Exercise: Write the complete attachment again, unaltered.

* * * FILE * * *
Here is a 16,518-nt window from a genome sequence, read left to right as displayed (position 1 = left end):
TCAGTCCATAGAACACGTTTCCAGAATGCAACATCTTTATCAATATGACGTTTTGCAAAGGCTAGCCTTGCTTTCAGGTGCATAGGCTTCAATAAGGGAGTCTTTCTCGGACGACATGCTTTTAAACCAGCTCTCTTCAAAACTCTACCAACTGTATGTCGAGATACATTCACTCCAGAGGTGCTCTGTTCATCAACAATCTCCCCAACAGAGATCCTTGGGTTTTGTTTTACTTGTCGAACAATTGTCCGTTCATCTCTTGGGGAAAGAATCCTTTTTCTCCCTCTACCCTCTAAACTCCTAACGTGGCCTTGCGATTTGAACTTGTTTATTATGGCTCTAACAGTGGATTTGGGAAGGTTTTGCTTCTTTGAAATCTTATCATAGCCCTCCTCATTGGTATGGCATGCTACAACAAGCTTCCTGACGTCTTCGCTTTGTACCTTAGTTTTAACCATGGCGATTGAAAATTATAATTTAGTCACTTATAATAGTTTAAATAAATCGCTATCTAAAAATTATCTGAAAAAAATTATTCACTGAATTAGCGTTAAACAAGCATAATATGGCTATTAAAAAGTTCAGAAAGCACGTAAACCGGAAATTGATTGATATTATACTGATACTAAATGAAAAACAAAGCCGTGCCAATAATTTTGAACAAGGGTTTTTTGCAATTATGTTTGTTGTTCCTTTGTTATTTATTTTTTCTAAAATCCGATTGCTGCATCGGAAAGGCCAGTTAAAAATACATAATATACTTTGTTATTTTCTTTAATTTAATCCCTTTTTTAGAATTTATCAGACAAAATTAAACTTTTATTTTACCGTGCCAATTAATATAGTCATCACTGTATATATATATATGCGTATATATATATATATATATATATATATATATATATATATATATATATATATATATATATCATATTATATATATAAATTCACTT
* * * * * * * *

Here is a 16,518-nt window from a genome sequence, read left to right as displayed (position 1 = left end):
TCAGTCCATAGAACACGTTTCCAGAATGCAACATCTTTATCAATATGACGTTTTGCAAAGGCTAGCCTTGCTTTCAGGTGCATAGGCTTCAATAAGGGAGTCTTTCTCGGACGACATGCTTTTAAACCAGCTCTCTTCAAAACTCTACCAACTGTATGTCGAGATACATTCACTCCAGAGGTGCTCTGTTCATCAACAATCTCCCCAACAGAGATCCTTGGGTTTTGTTTTACTTGTCGAACAATTGTCCGTTCATCTCTTGGGGAAAGAATCCTTTTTCTCCCTCTACCCTCTAAACTCCTAACGTGGCCTTGCGATTTGAACTTGTTTATTATGGCTCTAACAGTGGATTTGGGAAGGTTTTGCTTCTTTGAAATCTTATCATAGCCCTCCTCATTGGTATGGCATGCTACAACAAGCTTCCTGACGTCTTCGCTTTGTACCTTAGTTTTAACCATGGCGATTGAAAATTATAATTTAGTCACTTATAATAGTTTAAATAAATCGCTATCTAAAAATTATCTGAAAAAAATTATTCACTGAATTAGCGTTAAACAAGCATAATATGGCTATTAAAAAGTTCAGAAAGCACGTAAACCGGAAATTGATTGATATTATACTGATACTAAATGAAAAACAAAGCCGTGCCAATAATTTTGAACAAGGGTTTTTTGCAATTATGTTTGTTGTTCCTTTGTTATTTATTTTTTCTAAAATCCGATTGCTGCATCGGAAAGGCCAGTTAAAAATACATAATATACTTTGTTATTTTCTTTAATTTAATCCCTTTTTTAGAATTTATCAGACAAAATTAAACTTTTATTTTACCGTGCCAATTAATATAGTCATCACTGTATATATATATATGCGTATATATATATATATATATATATATATATATATATATATATATATATATATATATATATCATATTATATATATAAATTCACTT